Florian Keusch, Chan Zhang
A review of issues in gamified survey design

Social Science Computer Review, 2017: 35, issue 2, pp. 147-166
ISSN: 0894-4393 (print); 1552-8286 (online)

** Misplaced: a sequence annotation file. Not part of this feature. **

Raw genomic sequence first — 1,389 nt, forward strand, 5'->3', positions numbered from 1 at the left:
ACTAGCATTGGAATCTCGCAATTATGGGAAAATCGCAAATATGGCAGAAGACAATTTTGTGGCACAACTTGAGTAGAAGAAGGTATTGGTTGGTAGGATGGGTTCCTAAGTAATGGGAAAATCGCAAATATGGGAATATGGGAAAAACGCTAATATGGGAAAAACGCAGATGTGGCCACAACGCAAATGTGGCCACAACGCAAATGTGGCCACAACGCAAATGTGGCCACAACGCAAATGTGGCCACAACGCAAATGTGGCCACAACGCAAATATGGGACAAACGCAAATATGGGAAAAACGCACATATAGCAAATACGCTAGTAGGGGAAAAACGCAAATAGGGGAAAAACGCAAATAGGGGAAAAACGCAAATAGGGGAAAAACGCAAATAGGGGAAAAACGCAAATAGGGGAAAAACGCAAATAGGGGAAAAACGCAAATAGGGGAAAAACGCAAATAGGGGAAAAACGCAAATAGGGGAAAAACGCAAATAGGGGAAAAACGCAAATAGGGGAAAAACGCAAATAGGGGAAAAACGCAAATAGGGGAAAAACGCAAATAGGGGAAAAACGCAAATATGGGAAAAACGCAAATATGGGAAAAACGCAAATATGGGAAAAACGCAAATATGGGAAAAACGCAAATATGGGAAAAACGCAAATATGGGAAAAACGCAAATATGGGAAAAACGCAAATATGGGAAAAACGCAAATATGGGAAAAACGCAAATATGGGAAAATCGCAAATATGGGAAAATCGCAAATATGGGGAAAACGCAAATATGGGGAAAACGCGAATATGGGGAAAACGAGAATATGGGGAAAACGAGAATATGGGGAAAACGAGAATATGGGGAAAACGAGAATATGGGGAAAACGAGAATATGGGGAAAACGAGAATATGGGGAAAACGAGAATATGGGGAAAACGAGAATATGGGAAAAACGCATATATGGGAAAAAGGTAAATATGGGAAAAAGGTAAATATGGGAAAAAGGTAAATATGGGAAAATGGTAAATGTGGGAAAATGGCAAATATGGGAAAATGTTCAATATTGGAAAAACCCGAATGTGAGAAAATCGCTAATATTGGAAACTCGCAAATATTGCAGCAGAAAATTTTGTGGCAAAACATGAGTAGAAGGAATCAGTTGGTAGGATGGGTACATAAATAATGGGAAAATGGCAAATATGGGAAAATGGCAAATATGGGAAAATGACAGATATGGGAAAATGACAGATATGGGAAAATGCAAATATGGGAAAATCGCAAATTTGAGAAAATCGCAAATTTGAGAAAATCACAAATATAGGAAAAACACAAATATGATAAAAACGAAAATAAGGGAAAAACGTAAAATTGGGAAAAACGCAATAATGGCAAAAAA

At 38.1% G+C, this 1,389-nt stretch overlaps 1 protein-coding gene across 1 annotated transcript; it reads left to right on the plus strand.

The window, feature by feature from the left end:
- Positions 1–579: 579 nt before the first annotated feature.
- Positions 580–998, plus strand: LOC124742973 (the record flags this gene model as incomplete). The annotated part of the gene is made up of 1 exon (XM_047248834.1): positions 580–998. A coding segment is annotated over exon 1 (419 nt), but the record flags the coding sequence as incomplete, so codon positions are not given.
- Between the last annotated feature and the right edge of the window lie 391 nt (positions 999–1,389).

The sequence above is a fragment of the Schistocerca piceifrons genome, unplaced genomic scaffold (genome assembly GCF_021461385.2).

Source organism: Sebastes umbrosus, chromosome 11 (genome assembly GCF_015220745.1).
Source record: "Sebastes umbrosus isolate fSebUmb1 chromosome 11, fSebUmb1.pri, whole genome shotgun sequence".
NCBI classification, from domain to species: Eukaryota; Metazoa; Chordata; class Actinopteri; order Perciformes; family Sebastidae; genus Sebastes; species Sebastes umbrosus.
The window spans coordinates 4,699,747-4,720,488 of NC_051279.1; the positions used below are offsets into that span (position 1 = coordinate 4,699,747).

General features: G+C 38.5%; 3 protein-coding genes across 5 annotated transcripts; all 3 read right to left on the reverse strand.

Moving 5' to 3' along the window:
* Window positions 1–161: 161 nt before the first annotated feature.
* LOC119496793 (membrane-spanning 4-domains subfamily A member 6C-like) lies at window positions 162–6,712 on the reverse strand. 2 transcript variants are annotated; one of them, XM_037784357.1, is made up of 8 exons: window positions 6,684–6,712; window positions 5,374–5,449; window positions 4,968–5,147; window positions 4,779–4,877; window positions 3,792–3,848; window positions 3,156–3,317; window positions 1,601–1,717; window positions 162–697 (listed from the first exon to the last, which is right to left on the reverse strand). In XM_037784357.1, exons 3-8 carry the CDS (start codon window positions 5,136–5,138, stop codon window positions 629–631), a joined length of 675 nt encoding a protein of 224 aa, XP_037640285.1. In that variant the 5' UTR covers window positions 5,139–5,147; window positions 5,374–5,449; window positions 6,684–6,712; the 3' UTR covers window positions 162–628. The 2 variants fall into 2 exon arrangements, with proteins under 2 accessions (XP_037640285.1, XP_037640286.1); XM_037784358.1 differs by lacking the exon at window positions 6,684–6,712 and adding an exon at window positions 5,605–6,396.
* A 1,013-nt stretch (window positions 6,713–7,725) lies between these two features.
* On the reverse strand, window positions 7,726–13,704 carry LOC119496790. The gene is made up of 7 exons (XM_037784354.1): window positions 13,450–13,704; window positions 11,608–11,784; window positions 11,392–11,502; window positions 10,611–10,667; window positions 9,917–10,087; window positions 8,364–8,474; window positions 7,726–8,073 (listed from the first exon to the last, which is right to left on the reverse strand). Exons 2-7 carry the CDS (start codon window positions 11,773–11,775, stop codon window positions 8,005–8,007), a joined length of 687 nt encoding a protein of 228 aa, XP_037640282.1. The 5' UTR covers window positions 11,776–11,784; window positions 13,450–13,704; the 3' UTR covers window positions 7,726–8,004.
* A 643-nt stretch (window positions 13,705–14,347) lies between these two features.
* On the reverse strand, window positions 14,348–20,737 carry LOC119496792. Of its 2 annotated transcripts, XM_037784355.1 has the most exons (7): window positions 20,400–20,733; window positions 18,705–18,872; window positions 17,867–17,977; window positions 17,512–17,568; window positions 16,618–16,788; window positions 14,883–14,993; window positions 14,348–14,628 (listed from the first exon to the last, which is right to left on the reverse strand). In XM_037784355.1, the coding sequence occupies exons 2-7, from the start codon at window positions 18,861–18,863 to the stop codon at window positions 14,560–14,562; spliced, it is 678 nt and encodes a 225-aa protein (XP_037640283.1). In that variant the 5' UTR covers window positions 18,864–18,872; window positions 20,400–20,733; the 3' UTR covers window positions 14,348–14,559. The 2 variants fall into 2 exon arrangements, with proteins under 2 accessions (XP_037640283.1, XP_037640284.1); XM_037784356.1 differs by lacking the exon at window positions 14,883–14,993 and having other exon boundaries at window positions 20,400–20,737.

The term “gamification” is used for a wide variety of techniques aimed to increase respondent engagement while filling out web surveys. Suggested approaches range from rephrasing questions to sound more game-like to embedding the entire survey into a game where respondent avatars adventure through a fantasy land while answering survey questions. So far, only a few experimental studies regarding the influence of gamification on survey responding have been published in peer-reviewed journals. This article systematically reviews the current research literature on gamification in surveys by first answering the question as to what gamification entails in the context of web surveys by identifying relevant gamification elements. Next, the article discusses how these elements could influence survey data quality using the Total Survey Error framework. Finally, a systematic review of empirical evidence on gamified surveys from published and unpublished studies is provided. While most studies found in our literature review reported a positive effect of using game elements, such as challenges, story/narrative, rewards, goals/objectives, and badges, on psychological outcomes among survey respondents (e.g., fun, interest, satisfaction), the influence of these elements on behavioral outcomes (e.g., completion and break-offs, item omission, satisficing, responses) and, therefore, survey quality is more unclear. This article informs survey researchers and practitioners of the current state of research on survey gamification and identifies potential areas for future research.